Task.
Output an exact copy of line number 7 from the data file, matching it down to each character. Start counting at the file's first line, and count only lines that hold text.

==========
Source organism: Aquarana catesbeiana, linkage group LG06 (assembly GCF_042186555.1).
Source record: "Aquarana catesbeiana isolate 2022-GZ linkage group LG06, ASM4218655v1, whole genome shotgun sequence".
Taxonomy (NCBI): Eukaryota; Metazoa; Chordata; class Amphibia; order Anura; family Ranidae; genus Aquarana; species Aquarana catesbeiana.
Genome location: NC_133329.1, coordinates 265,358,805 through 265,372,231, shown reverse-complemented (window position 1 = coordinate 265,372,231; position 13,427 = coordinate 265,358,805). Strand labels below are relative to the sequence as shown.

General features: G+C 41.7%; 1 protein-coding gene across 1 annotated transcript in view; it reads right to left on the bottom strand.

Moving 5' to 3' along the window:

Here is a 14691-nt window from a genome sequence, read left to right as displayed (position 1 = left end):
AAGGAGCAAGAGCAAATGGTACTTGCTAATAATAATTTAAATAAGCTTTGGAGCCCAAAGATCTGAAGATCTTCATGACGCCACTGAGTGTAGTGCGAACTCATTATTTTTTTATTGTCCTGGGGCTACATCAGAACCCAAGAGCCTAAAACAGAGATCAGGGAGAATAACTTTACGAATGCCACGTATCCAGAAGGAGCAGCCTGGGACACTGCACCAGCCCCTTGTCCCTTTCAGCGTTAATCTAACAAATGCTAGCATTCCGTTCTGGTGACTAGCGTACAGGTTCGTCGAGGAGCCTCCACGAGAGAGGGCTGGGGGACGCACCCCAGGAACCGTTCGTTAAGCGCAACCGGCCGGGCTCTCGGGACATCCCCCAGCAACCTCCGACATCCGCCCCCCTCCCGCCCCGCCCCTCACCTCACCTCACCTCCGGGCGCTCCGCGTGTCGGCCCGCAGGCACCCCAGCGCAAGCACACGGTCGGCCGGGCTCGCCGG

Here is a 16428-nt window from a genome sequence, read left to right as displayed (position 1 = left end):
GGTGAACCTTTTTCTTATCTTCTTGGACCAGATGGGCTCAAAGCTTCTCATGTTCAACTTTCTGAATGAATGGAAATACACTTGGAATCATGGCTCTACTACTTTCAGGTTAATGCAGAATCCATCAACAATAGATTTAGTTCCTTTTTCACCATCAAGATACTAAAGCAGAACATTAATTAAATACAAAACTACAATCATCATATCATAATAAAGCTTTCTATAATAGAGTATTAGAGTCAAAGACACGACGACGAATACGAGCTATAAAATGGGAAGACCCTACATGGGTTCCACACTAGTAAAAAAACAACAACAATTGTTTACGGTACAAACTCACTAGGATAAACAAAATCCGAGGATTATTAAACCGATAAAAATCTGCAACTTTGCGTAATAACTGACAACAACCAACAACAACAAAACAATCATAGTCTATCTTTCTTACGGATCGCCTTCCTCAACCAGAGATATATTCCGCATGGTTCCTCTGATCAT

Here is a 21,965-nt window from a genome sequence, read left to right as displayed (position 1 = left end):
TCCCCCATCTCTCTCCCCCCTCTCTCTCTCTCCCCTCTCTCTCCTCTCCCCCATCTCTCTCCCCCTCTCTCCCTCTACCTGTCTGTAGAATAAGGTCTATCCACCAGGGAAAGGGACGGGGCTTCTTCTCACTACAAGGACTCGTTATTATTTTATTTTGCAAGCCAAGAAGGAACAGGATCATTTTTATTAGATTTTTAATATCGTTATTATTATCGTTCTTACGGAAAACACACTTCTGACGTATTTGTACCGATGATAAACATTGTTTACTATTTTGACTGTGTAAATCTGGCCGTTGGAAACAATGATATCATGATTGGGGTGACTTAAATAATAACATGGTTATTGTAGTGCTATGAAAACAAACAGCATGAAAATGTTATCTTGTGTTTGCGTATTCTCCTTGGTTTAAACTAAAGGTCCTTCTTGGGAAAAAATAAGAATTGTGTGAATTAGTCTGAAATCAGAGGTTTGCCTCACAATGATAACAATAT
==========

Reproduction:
Here is a 14691-nt window from a genome sequence, read left to right as displayed (position 1 = left end):